Average exposure to parabens is estimated to be around 76 mg per day, which includes 1 mg daily from food, 50 mg from cosmetics and 25 mg from pharmaceuticals.
Our exposure to personal care products and cosmetics continues to increase each year.
According to the Environmental Working Group, on average, a woman will have around 185 chemicals on her skin daily, and a man will have around 85. A study on the extent to which we use these products found today’s usage of personal care products and cosmetics around six times more than in 1983. The average woman now uses around 12 cosmetics and up to 25 different products, with more than 25% of women using 15 or more a day, exposing themselves to hundreds of different chemicals every day. The average male uses half this quantity.
Some of these EDCs found in personal care products and cosmetics include parabens, phthalates, triclosan, aluminum, heavy metals and mineral oils.
Exposure to parabens, particularly butylparabens, in utero and in young males, can lead to decreased testosterone levels and reduced sperm counts. Daily sperm production and the efficiency in the testes decreased dramatically in test groups exposed to parabens. The sperm counts in the studies decreased in a dose-dependent manner—that is, the higher the paraben levels, the lower the sperm counts. Other studies have also shown exposure to pregnant female rats led to male offspring with decreased testes, seminal vesicle and prostate gland weights, as well as decreased sperm count and motility.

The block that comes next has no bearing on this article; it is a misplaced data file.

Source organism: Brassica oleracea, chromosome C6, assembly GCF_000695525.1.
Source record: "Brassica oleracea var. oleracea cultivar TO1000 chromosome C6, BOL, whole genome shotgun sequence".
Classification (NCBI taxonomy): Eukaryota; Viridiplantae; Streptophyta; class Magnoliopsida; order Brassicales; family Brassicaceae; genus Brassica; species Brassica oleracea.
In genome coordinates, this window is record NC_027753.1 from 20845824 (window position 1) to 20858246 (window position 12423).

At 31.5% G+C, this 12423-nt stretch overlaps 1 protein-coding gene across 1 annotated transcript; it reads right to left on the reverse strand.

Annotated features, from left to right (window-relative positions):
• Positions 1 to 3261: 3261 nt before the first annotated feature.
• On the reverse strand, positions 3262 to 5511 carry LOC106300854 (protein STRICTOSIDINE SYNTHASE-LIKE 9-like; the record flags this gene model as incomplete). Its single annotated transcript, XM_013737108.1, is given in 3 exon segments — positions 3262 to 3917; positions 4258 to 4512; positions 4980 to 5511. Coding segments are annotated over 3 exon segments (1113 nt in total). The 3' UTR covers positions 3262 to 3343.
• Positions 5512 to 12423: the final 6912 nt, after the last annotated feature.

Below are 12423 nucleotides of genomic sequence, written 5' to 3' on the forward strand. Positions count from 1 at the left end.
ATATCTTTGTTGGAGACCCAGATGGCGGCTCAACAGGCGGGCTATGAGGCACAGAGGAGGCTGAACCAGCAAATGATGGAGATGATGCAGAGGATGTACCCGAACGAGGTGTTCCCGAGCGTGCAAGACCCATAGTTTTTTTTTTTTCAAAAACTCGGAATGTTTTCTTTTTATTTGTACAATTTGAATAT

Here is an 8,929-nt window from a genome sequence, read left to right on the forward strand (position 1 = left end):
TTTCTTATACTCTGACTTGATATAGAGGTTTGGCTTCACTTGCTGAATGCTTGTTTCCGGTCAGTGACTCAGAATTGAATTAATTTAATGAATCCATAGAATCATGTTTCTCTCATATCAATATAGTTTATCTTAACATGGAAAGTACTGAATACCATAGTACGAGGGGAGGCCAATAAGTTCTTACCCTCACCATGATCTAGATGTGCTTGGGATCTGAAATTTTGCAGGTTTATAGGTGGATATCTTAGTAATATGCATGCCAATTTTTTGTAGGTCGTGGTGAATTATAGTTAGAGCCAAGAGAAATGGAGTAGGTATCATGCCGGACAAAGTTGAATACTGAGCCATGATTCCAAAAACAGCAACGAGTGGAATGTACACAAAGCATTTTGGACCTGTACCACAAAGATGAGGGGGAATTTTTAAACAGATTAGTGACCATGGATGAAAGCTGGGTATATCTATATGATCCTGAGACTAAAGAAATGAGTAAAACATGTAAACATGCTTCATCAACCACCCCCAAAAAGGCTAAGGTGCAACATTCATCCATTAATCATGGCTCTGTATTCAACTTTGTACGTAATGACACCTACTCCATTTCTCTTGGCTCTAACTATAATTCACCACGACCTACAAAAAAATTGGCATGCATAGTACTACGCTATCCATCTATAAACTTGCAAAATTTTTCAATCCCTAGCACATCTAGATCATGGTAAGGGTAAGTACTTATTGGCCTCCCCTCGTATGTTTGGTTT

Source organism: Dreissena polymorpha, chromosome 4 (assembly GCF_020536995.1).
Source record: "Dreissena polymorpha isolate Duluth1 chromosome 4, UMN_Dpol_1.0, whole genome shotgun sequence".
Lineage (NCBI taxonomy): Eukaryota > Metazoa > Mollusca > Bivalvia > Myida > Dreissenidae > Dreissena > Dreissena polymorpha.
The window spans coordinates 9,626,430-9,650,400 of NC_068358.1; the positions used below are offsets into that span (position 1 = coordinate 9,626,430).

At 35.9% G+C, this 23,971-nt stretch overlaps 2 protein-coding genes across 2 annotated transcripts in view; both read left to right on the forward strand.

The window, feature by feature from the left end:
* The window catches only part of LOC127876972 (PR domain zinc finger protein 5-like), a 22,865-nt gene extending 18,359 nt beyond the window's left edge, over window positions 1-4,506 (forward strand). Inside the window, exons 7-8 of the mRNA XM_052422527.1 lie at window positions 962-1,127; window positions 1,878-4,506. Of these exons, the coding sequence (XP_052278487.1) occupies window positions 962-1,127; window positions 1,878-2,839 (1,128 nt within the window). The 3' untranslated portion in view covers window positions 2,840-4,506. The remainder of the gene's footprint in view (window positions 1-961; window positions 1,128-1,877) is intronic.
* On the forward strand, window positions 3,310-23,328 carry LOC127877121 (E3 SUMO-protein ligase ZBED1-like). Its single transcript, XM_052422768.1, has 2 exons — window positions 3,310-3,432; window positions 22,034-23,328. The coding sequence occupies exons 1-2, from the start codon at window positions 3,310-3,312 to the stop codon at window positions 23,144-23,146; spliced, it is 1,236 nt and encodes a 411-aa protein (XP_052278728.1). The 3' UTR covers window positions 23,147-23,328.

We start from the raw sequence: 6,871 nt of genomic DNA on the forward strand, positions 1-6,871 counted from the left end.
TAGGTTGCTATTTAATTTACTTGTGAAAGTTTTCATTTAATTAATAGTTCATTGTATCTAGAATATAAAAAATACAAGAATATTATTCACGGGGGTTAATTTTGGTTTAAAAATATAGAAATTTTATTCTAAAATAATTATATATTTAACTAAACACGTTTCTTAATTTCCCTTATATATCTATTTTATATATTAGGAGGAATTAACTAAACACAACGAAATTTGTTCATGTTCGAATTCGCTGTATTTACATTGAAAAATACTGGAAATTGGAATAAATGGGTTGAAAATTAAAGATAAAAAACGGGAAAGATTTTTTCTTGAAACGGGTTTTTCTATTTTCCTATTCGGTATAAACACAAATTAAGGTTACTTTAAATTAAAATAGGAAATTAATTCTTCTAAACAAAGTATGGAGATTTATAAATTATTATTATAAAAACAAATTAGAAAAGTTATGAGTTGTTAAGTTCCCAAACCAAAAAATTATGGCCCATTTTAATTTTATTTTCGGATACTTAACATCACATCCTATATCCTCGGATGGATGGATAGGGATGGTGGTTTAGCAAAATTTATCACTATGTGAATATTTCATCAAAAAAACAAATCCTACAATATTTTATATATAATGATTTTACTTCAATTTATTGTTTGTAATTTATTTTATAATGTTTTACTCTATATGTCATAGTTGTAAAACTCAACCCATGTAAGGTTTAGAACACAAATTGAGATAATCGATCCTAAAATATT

The research also reveals a strong link between phthalate exposure and increasing rates of male infertility and testicular cancer.
Studies on male rats and rabbits have indicated a positive correlation between exposure to one particular phthalate, dibutyl phthalate, and endocrine disruption, resulting in testicular and general reproductive abnormalities. A study on rabbits found that after exposure to dibutyl phthalate, rabbits exhibited symptoms of endocrine disruption including reduced testicle size, reduced sperm counts and reduced testosterone levels. As a result, many health and safety agencies around the world list dibutyl phthalate as a possible cause of birth defects and as a probable cause of testicular abnormalities.